Tendencies of Inner Surveillance in Democratic India: Challenges of Establishing Native Ethnographer’s Identity Among Indian Muslims
Keywords:Native ethnography, surveillance, Muslims, India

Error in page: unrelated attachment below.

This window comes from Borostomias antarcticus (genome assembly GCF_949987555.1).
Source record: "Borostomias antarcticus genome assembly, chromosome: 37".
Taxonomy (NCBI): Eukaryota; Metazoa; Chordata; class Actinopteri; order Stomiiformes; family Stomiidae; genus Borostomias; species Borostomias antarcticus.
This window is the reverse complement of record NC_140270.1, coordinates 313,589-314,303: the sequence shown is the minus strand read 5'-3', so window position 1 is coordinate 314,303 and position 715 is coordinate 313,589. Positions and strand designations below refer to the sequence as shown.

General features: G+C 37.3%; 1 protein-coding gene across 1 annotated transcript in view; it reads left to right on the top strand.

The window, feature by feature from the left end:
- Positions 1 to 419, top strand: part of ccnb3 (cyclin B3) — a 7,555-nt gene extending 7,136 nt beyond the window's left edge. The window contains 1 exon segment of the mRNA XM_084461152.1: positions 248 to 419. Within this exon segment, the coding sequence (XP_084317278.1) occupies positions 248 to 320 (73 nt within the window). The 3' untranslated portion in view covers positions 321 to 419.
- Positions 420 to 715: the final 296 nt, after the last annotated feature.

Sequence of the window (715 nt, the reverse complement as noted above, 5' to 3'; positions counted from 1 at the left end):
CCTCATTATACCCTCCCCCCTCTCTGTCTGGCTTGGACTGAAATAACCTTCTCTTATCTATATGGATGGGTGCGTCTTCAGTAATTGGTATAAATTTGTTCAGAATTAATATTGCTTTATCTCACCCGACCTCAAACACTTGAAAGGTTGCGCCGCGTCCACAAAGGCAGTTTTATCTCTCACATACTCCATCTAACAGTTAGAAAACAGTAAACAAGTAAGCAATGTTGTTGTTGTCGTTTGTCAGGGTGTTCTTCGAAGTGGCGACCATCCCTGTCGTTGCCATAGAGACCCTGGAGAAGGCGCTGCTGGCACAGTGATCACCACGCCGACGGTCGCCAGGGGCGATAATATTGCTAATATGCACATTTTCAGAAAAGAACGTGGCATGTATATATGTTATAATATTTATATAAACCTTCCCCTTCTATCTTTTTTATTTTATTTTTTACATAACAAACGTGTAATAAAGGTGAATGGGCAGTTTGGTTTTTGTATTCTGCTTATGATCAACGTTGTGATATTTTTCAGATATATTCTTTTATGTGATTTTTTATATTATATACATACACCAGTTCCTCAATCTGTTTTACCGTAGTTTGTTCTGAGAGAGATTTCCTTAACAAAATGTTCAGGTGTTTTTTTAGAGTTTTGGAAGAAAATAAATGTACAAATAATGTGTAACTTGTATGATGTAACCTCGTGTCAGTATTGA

The paper analyzes how the native ethnographer’s position within his/her community becomes problematized during fieldwork conditions defined by fear of state surveillance forces. It focuses on the way state’s vigilance activities create new barriers for establishing of native ethnographer’s authority by challenging the ethnographer’s privileged access to his/her research community based on trust and cultural/religious affiliations. The apprehensions for personal safety experienced by the informants unsettle the distinctions between native and non-native ethnography. The paper argues that if anthropology is to progress as a meaningful social and cultural critique then it must elaborate the ethnographer’s experiences of navigating the shifting grounds as insider and outsider. It proposes a “thick description” of the way reticence and distrust of the informants is overcome. The aim is to create scholarship that counters political and social injustices by making explicit voids and gaps and by gleaning a wealth of information in silences.
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